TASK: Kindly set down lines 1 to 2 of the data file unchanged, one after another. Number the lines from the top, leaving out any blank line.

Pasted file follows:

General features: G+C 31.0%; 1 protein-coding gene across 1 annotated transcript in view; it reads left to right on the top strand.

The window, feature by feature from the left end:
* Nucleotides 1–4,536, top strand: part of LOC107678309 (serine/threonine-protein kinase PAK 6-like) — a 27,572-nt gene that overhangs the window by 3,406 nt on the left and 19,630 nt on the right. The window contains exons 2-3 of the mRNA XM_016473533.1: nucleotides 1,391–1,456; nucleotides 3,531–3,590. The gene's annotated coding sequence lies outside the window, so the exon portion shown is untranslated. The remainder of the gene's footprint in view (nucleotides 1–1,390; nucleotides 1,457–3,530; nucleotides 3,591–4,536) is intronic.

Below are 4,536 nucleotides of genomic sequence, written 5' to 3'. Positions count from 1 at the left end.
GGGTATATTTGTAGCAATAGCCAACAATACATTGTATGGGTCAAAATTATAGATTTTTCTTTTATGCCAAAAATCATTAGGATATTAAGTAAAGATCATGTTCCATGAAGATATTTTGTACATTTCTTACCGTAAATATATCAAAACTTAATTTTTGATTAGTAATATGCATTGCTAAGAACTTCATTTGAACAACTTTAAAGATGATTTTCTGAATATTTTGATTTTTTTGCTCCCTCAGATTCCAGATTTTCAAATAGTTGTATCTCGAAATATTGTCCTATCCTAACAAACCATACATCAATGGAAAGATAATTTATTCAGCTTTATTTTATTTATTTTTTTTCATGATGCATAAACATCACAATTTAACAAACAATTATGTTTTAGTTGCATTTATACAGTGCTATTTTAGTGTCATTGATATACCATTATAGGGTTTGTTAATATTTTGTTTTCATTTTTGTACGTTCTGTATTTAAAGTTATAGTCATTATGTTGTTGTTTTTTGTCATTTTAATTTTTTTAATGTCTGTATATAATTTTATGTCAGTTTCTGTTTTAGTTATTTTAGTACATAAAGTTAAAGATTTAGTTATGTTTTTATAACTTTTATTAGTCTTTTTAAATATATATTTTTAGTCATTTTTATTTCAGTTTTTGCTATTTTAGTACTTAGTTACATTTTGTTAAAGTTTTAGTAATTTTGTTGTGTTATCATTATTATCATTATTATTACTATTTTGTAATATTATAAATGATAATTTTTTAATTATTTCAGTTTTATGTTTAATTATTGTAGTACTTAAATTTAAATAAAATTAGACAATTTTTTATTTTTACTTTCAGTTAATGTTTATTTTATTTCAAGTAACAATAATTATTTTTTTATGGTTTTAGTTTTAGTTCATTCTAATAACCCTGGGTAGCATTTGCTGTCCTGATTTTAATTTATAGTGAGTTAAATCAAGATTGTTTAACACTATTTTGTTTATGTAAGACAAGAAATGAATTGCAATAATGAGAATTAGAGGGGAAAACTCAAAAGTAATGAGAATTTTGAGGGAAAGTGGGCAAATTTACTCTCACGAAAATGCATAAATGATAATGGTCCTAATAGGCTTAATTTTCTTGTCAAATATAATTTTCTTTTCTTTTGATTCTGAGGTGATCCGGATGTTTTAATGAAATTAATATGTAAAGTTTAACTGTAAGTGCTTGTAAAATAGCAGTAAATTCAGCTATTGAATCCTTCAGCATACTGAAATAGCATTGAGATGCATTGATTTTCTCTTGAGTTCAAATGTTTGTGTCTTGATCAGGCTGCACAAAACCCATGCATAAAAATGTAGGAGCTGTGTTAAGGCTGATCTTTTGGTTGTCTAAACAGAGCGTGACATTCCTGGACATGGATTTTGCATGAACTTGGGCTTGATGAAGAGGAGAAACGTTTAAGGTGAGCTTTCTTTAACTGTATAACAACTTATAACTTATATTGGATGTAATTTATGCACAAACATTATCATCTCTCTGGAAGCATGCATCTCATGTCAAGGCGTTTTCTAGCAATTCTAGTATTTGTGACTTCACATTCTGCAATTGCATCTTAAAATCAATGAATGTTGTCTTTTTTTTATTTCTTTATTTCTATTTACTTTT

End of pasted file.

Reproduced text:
General features: G+C 31.0%; 1 protein-coding gene across 1 annotated transcript in view; it reads left to right on the top strand.

The window, feature by feature from the left end: